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Wherefore, bold as day, the Murderer
None could tell if it were night-time,
Likewise he had sons and daughters;
Hubert ! though the blast be blown
Speak astounded Hubert cannot ;
Long and long was he unheard of :
But Sir Eustace, whom good angels
The following note is appended to the editions, from 1807 to 1845 :“This story is a Cumberland tradition; I have heard it also related of the Hall of Hutton John, an ancient residence of the Huddlestones, in
a sequestered valley upon the river Dacor.” Egremont Castle, to which this Cumberland tradition was transferred, is close to the town of Egremont, an ancient borough on the river Ehen, not far from St Bees. The castle was founded about the beginning of the twelfth century, by William, brother of Ranulph de Meschines, who bestowed on him the whole of the extensive barony of Copeland. The gateway of the castle is vaulted with semicircular arches, and defended by a strong tower. Westward from the castle area is an ascent to three narrow gates, standing in a line, and close together. These communicated with the outworks, each being defended by a portcullis. Beyond the gates is an artificial mount, seventy-eight feet above the moat; and on this stood an ancient circular tower. (See a description of the castle in Britton and Brayley's Cumberland.) The river Dacor, or Dacre, referred to in Wordsworth's note, joins the Eamont, a short way below Ullswater; and the hall of Hutton John, which in the reign of Edward III, belonged to the barony of Graystock, passed in the time of Elizabeth to the Huddlestones. The famous Catholic father, John Huddlestone, chaplain to Charles II. and James II., was of this family.
In the edition of 1815, the footnote runs, “This poem, and the Ballad which follows it” (it is the ballad of Goody Blake), “as they rather refer to the imagination than are produced by it would not have been placed here" (i.e., amongst the Poems of the Imagination)," but to avoid a needless multiplication of the classes.” Accordingly, in all the editions, from 1815 to 1843, The Horn of Egremont Castle remained amongst the “Poems of the Imagination;" in 1845, it was placed along with its companion “Ballad "-in the class of “ Miscellaneous Poems."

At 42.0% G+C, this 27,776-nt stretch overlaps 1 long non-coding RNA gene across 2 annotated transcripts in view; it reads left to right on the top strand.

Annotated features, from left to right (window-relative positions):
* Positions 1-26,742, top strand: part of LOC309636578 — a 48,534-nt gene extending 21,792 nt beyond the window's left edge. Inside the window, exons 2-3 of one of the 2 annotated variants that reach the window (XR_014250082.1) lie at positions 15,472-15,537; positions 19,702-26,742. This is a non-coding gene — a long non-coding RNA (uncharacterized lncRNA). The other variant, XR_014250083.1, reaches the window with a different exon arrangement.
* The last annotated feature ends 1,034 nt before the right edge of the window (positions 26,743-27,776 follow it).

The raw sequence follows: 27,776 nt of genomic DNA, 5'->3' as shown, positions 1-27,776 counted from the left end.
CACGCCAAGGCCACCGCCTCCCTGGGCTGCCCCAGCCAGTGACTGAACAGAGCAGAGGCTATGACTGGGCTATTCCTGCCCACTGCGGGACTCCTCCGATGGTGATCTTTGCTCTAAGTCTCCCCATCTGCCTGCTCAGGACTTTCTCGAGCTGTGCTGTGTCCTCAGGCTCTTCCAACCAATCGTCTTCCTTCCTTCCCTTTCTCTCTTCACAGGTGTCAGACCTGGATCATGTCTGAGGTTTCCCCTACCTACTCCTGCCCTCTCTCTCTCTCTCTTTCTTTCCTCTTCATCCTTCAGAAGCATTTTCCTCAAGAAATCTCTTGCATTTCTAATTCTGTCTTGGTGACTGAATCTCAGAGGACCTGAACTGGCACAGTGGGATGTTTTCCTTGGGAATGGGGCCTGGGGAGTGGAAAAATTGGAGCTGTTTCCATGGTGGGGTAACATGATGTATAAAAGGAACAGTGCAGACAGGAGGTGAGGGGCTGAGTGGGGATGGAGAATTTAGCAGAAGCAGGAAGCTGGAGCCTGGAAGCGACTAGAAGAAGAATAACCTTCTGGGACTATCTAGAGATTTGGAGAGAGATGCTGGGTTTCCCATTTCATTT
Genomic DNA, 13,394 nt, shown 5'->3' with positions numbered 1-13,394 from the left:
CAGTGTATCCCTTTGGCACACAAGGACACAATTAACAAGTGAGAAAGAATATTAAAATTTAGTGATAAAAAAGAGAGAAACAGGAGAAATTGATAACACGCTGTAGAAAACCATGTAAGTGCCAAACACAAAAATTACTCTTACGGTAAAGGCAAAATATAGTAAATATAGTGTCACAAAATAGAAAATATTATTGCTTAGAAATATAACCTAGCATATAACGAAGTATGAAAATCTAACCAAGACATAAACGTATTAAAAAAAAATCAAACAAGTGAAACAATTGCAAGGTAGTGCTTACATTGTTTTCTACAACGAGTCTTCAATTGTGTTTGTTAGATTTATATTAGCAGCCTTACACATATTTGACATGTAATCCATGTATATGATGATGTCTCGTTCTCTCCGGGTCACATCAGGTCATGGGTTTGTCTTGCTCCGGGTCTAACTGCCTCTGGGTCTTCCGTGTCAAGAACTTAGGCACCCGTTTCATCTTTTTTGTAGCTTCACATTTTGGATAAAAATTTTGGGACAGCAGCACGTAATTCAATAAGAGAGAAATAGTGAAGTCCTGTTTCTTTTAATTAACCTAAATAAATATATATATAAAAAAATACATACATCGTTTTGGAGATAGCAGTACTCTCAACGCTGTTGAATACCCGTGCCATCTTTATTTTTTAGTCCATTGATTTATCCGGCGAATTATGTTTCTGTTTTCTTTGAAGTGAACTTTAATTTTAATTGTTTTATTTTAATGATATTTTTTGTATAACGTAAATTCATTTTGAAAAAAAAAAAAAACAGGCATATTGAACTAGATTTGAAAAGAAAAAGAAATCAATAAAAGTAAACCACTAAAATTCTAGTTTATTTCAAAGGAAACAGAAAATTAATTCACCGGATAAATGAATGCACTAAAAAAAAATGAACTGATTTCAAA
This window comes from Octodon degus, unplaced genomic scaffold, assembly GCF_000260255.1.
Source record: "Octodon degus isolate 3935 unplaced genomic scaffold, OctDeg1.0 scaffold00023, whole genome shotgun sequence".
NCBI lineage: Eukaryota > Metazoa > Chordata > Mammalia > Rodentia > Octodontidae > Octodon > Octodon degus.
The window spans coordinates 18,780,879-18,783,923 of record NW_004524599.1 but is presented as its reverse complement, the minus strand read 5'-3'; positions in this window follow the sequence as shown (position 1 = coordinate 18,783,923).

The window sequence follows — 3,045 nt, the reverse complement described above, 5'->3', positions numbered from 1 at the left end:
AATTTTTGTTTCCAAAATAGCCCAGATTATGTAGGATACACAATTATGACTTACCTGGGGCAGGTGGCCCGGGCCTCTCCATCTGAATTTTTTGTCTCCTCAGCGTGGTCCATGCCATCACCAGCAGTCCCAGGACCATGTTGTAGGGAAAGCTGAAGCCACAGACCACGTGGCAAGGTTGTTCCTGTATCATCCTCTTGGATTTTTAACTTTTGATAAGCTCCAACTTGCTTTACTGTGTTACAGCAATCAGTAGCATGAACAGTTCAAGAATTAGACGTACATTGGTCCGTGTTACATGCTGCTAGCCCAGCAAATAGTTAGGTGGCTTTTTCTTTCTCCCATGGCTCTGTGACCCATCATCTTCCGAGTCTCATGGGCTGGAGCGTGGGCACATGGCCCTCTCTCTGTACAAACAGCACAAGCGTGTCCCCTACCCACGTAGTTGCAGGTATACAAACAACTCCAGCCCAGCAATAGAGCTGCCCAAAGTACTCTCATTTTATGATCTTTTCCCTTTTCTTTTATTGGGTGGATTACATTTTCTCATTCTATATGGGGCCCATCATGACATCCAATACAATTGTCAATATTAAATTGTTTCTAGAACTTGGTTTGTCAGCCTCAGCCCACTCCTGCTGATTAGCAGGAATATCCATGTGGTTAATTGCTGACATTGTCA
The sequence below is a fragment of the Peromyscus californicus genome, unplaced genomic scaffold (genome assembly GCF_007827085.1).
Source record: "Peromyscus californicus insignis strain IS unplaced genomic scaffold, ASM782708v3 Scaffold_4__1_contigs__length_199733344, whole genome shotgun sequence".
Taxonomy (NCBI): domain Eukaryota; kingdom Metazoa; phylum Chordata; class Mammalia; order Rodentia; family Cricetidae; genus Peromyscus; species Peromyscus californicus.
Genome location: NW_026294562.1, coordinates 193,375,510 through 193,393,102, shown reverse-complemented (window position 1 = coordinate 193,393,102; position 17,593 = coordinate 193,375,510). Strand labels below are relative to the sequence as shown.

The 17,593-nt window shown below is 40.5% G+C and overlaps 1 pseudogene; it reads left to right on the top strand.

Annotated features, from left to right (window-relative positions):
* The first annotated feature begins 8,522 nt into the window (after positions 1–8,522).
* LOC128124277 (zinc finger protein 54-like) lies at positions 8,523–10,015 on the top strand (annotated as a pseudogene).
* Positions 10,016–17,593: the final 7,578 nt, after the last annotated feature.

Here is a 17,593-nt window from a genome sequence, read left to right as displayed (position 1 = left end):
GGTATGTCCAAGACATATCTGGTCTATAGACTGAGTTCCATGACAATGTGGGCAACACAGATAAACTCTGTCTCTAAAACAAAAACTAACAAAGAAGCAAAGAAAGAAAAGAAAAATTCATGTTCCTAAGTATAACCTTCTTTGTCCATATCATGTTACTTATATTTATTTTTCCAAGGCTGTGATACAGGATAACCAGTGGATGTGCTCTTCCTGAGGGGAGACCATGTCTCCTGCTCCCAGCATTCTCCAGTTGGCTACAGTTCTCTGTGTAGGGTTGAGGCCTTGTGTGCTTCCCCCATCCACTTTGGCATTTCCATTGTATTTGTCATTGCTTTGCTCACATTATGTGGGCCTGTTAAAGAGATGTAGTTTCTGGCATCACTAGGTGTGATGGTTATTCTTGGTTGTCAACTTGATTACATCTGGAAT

The text of the poem underwent no change in the editions from 1807 to 1845. But—as is shown by the notes in Lord Coleridge's copy of the edition of 1836—the alterations, subsequently adopted in 1845, were made in the interval between these years. -ED.
Comp. 1806. Pub. 1807. [Written at Town-end, Grasmere. Suggested by a change in the manner of a friend.]
THERE is a change—and I am poor;
What happy moments did I count !
A well of love—it may be deep-
Such change, and at the very door
Of my fond heart, hath made me poor. Classed by Wordsworth amongst the “Poems founded on the Affections.”—ED.
Comp. 1806. Pub. 1807. [Suggested on the Thames by the sight of one of these floating mills that used to be seen there. This I noticed on the Surrey side between Somerset House and Blackfriars' Bridge. Charles Lamb was with me at the time; and I thought it remarkable that I should have to point out to him, an idolatrous Londoner, a sight so interesting as the happy group dancing on the platform. Mills of this kind used to be, and perhaps still are, not uncommon on the continent. I noticed several upon the river Saone in the year 1799, particularly near the town of Chalons, where my friend Jones and I halted a day when we crossed France; so far on foot; there we embarqued, and floated down to Lyons.]
Pleasure is spread through the earth
By their floating mill,
Behold yon Prisoners three,
From the shore come the notes
To their mill where it floats,
In sight of the spires,
All alive with the fires
Man and Maidens wheel,
They themselves make the reel,
They dance not for me,
Yet mine is their glee !
but there's room for them all;